South America has only one effective delegate left on the executive committee of FIFA and Luis Bedoya quit as head of the Colombian football federation.

CONMEBOL, the South American confederation, is allocated three places on the governing body of the scandal-racked world federation – one vice-president and two ordinary members.

The vice-president is Paraguayan Juan Angel Napout while the two appointed delegates are Bedoya and Brazilian confederation leader Marco Polo Del Nero. However Del Nero does not attend meetings because he fears arrest in the FIFAGate investigation should he leave Brazil. Bedoya’s exit means he is no longer on board either.

The CONMEBOL executive was due to consider Del Nero’s position at a meeting in Rio de Janeiro later this month; replacing Bedoya will now also be on the agenda.

Bedoya was the second FIFA exco delegate stepping out of the game yesterday after Wolfgang Niersbach resigned as president of the German federation under pressure over the 2006 World Cup cash scandal.

He had headed the Colombian federation since 2006 and was also one of the 11 members of the CONMEBOL executive committee.

A Colombian FA statement said: “Luis Bedoya Giraldo has submitted his irrevocable resignation for personal reasons as president and member of the executive committee of the Colombian Football Federation as of today.”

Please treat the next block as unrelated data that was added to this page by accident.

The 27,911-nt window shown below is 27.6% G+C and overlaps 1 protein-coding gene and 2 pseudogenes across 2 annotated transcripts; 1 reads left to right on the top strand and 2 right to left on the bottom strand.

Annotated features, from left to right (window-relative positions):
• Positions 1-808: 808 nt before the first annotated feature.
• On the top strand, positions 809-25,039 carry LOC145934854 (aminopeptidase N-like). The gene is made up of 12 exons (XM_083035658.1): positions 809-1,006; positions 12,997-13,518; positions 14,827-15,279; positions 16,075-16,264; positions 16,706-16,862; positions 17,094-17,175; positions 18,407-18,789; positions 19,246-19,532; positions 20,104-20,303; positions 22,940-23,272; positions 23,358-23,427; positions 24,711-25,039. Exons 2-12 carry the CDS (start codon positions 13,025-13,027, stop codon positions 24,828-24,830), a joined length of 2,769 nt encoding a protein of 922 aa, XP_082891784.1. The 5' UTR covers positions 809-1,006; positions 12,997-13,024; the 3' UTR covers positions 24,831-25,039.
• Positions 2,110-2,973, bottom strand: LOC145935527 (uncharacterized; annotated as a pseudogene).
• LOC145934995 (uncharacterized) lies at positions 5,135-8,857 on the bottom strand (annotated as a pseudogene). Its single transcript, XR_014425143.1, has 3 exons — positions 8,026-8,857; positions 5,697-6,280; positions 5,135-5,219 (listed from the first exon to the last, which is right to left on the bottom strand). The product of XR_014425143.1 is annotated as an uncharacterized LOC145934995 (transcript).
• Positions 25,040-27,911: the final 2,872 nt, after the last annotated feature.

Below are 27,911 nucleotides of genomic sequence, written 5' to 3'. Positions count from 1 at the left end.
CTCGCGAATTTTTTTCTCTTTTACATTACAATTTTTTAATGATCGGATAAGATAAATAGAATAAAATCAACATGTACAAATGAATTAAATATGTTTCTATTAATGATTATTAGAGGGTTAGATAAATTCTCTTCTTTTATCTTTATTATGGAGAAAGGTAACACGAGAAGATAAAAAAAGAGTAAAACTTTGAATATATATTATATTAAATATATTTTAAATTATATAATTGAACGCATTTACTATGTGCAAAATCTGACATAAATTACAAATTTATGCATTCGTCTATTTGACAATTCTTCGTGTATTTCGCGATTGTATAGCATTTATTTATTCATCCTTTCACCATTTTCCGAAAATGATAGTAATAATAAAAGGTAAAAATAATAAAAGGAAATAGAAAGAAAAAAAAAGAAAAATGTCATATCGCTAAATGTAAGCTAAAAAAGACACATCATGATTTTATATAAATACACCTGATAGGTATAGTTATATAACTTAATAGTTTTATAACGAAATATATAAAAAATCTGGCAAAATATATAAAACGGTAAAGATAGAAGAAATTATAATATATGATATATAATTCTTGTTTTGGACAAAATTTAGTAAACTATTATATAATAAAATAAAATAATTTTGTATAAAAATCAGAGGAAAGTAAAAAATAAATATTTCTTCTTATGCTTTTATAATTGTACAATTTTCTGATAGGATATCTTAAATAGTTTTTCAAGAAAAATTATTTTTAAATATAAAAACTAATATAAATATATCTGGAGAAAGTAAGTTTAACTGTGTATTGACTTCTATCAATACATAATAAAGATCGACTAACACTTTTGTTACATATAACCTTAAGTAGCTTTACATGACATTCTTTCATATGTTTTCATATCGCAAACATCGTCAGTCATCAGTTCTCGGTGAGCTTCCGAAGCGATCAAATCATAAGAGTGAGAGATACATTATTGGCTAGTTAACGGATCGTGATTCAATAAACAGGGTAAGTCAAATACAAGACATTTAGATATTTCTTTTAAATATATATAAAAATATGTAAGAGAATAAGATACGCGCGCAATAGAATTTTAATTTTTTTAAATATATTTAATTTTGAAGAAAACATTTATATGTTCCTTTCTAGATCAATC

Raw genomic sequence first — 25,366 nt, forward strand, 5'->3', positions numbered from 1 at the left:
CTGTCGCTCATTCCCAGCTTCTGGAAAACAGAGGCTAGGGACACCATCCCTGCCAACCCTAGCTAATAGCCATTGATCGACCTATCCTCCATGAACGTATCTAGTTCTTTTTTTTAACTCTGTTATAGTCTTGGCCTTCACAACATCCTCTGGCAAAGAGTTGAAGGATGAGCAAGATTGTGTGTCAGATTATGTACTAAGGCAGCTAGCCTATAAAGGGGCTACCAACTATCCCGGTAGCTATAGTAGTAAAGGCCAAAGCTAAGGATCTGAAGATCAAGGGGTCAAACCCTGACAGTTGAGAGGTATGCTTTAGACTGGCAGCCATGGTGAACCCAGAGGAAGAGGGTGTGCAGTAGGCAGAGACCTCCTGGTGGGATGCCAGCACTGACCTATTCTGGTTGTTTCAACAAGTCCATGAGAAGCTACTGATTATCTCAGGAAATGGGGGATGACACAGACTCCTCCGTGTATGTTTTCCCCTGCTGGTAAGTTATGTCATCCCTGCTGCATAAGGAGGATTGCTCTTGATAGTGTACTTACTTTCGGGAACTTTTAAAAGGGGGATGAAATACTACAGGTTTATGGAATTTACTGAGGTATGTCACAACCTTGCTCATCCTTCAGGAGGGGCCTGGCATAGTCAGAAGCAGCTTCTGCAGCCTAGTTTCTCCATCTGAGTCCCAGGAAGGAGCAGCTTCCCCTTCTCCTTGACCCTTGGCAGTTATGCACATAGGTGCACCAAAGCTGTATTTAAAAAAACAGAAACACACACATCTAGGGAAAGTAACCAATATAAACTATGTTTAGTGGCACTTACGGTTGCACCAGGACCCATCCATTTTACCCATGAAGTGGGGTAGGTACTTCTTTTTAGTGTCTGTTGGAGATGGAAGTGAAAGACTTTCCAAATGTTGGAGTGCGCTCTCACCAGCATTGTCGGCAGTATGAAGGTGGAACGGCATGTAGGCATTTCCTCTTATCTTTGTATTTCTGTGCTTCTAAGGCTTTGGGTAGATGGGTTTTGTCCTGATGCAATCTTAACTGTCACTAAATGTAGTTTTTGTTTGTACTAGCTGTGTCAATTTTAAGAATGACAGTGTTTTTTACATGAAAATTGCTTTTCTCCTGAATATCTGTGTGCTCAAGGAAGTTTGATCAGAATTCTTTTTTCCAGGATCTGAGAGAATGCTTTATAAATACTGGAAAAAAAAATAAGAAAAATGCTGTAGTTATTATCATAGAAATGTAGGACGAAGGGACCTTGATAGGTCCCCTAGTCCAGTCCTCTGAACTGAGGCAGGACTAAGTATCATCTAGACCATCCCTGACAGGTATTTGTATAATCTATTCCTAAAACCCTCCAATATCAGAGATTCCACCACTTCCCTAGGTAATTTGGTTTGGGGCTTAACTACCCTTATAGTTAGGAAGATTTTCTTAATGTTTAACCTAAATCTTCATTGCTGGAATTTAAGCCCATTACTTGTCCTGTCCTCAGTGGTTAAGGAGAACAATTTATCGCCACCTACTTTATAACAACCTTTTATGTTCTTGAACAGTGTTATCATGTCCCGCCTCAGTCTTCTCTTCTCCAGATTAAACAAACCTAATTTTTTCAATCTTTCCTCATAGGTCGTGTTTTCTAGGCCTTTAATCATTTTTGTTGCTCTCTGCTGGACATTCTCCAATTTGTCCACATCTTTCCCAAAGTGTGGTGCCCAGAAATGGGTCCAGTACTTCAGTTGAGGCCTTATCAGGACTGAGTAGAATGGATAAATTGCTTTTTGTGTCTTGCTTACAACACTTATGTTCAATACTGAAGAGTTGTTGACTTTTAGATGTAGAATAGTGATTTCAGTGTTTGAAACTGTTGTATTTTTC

Bedoya also resigned as a vice-president of CONMEBOL, a role he had held since 2013; Ramon Jeshurun, vice-president of COLFUTBOL, has stepped up as interim head of the domestic association.

His departure came 11 days after the resignation of Diego Reina as treasurer of the Colombian federation.

Bedoya flew to New York amid speculation that he had agreed a deal with prosecutors in the FIFAGate investigation into corruption, bribery and money-laundering involving international football tournaments in the Americas.

Earlier the Colombian attorney-general’s office had confirmed its own inquiry into Bedoya’s activities after the original US Department of Justice indictment had alleged that the South American marketing company Datisa had “agreed to pay $100m in bribes to officials of CONMEBOL.”

Bedoya had insisted on his innocence last year at a press conference summoned on the same day that Sepp Blatter was announcing his intention to step down as FIFA president.

In September, a Uruguayan journalist claimed that Alejandro Burzaco, one of the senior executives of Datisa partner TyC, had also linked Bedoya to bribery allegations. Again Bedoya denied receiving anything other than formal payments due from CONMEBOL.

Bedoya’s departure has come at an awkward time for Colombian football in general with the national team facing two crucial World Cup-ties against Chile and Argentina.

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